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lead-image Landmark Forum Leader Steve Zaffron headshot, Landmark Education newsletter, Landmark Newsletter, Landmark Forum leader articleEvery company in every industry works under certain forces or laws that influence what that company can and can’t do. The ancients who attempted to fly by strapping feathered wings to their arms and flapping with all their might as they leapt from high places invariably failed. Despite their dreams and hard work, they were fighting against powerful forces of nature. Flight became possible only after they came to understand the relevant laws.*

Just as understanding the relevant laws of gravity, physics, or probability theory make certain things possible—flight, building bridges, financial windfalls—there are laws that apply to the art and science of performance. In our recent book, The Three Laws of Performance, Dave Logan and I identify laws that address the underpinnings of effectiveness, achievement, and breakthrough results, both in business and our day-to-day lives.

This story from Philip Roth seems apropos: “Suppose you and I went up to the ballpark together, and there’s a guy next to us with his kid. And he was saying to his kid, ‘Now, what I want you to do is watch the scoreboard. Stop watching the field. Just watch what happens when the numbers change on the scoreboard. Isn’t that great? Now, do you see what just happened up there? Did you see what happened? Why did that happen?’ And you say, ‘That guy is crazy.’ But the kid imbibes it and he goes home and he’s asked, ‘How was the game?’ And he says, ‘Great! The scoreboard changed thirty-two times and Daddy said last game it changed only fourteen times and the home team last time changed more times than the other team. It was really great! We had hot dogs and we stood up at one point to stretch and we went home.’

“Is that politicizing the game? Is that theorizing the game? No, it’s having not the foggiest idea in the world what [the game] is.”

We have much the same fogginess about what actually causes breakthrough performance, or causes anything for that matter. Most of what we’re familiar with about what causes what we’ve learned from a “cause and effect” model. Causality is a very solid, respected, and useful way of looking at the world. It has produced an enormous amount of valuable information, in terms of what shapes outcomes and behavior. However, if we are aware that causality is just one model for understanding the world and that it is sometimes but not always useful, we are more likely to use it when it works, and not when it doesn’t.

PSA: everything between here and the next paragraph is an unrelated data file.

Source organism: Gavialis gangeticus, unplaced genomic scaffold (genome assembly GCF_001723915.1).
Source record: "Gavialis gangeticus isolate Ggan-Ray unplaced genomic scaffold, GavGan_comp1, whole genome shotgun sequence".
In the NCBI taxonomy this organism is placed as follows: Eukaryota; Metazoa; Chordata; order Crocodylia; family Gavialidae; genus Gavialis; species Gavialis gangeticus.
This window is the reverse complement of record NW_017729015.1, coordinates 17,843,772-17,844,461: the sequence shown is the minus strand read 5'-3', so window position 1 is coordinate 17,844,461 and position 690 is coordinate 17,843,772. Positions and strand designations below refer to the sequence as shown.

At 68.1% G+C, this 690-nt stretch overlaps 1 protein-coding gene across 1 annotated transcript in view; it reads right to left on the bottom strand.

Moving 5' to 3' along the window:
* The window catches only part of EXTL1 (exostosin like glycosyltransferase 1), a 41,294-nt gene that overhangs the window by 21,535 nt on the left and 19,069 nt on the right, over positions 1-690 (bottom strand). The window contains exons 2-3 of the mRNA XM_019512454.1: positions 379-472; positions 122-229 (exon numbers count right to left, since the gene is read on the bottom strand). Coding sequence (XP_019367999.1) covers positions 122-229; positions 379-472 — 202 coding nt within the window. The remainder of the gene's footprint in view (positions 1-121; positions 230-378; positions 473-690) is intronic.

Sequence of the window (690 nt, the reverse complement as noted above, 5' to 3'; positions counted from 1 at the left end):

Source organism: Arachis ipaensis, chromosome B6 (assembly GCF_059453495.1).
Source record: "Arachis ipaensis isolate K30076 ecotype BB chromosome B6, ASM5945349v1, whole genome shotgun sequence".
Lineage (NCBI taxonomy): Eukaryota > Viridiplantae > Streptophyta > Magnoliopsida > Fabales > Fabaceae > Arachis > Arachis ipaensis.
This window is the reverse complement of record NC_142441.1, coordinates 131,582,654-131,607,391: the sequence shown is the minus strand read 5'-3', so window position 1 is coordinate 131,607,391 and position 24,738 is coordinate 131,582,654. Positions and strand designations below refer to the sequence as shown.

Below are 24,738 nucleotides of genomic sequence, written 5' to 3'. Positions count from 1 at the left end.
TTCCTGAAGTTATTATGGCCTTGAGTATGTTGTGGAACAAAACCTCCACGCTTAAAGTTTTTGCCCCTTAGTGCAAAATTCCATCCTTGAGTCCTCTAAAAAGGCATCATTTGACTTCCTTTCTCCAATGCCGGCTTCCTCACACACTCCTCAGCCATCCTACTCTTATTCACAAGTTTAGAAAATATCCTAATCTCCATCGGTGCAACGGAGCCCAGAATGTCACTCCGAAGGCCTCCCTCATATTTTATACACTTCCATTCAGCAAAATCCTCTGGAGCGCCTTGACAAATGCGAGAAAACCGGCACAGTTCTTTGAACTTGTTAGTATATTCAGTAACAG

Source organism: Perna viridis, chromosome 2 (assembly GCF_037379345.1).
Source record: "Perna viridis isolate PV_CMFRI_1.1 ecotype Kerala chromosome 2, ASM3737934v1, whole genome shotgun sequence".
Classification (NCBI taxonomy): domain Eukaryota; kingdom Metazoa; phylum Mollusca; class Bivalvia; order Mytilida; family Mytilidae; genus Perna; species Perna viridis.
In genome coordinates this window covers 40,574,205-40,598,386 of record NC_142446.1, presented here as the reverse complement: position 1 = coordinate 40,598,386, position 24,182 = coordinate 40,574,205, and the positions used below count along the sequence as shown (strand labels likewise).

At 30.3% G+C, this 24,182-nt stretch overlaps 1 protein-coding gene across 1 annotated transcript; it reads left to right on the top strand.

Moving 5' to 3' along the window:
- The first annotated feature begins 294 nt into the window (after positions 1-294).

There’s another model that’s also powerful in terms of shaping outcomes and behavior. This model has the additional dimension and advantage of giving us access to the very source of performance. We call this the “correlate” model, and it brings us to the first law of performance we address in the book: Performance is not always caused by or an effect of something, but rather is correlated to—or in a dance with—the way the world shows up for us. To say it again, performance is a result of how the world (or a situation, or a circumstance, or a person) occurs for us.

From time to time in Vanto Group’s consulting engagements, I’ll bring along a ball and ask someone who considers themselves unathletic or uncoordinated to help demonstrate this first law. I say to the person, “I’ll throw the ball; you catch it and return it to me.” I toss the ball and the person attempts to catch it, but they pretty much fumble each time. Then after a few throws I say, “We’re now going to change the game—it’s no longer catching the ball, the new game is to call out which way the ball is spinning as it comes toward you.” For the first two or three throws, the person doesn’t catch the ball when I toss it. He or she calls out which way it’s spinning accurately, but the ball just lands on the floor—and they go after it, pick it up, and lob it back. After a couple of throws, the person begins naturally catching the ball, as well as calling out which way it was spinning—not even aware, really, that the ball is being caught time after time.

In both versions of the game, the person’s performance is correlated to how the world occurs for him or her. In the first part, behavior was correlated with the thinking of being uncoordinated, in the second, to being competent or able. Performance in both situations is related to one thing only—how the world occurs for a particular person.

baseball image, Landmark Forum leader Steve Zaffron, Landmark Education newsletter, Landmark Forum leader articleThe second law of performance has to do with the role of language. Oversimplified, the perspectives of “catch this ball, which we already know we can’t catch” and “calling out which way the ball is spinning, which we know we can do quite well” (same ball, same speed) lead to two totally different outcomes. Each perspective is constituted in language—it is in language that we articulate, define, and shape reality. It is the conversation in each game that yields completely different performance outcomes.